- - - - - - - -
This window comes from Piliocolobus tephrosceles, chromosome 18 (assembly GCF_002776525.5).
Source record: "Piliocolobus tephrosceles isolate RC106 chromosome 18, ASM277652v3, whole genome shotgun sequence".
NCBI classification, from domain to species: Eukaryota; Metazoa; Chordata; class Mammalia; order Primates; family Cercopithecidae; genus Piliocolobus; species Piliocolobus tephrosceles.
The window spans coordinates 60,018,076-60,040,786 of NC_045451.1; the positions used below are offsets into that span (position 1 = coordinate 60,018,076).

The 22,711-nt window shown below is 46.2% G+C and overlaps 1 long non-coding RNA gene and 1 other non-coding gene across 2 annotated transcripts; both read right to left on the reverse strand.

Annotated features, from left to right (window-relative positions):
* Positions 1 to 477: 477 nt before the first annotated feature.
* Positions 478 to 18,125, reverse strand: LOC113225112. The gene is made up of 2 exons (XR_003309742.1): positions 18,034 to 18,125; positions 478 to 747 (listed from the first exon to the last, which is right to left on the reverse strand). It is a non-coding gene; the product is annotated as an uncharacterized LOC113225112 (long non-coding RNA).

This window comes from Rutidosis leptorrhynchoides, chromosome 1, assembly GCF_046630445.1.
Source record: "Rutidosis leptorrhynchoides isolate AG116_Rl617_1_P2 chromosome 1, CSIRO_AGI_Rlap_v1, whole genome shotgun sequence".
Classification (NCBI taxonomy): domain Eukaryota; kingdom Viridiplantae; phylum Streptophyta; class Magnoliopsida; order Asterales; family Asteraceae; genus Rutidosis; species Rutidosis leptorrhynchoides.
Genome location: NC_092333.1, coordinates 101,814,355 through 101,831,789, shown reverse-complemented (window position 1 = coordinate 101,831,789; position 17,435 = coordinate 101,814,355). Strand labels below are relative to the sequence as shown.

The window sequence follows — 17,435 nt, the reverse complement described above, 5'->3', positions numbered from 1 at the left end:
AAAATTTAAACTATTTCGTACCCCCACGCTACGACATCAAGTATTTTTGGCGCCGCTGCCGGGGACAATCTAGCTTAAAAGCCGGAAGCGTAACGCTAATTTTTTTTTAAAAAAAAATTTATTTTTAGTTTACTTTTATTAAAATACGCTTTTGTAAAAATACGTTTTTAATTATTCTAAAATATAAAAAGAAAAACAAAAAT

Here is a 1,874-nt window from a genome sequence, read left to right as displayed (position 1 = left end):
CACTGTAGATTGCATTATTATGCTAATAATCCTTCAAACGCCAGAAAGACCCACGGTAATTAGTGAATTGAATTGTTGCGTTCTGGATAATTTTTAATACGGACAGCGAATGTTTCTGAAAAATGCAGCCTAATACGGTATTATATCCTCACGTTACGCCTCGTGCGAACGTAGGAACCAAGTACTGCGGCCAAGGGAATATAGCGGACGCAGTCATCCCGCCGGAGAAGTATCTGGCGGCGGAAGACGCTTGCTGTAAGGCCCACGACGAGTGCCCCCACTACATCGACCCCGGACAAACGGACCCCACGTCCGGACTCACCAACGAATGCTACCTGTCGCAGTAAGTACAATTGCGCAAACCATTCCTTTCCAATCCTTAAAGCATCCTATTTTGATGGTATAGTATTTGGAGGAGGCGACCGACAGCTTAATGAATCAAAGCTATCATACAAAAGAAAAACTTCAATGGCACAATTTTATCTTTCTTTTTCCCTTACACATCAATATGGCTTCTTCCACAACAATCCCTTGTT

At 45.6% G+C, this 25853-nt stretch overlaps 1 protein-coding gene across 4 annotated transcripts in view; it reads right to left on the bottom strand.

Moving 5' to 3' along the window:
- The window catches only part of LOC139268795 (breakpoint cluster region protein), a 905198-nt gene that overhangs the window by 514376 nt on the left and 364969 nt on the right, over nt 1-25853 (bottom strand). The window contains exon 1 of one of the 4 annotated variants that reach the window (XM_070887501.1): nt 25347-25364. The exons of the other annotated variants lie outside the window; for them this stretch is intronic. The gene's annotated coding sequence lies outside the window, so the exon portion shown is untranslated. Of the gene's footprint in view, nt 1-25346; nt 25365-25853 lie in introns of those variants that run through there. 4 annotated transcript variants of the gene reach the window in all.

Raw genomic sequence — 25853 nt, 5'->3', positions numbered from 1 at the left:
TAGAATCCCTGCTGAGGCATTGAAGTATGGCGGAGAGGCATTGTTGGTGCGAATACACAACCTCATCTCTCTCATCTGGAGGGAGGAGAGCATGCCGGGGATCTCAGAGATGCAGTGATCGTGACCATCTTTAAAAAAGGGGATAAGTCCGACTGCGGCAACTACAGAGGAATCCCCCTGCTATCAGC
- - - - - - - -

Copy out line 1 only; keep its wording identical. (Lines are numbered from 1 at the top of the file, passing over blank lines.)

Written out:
This window comes from Piliocolobus tephrosceles, chromosome 18 (assembly GCF_002776525.5).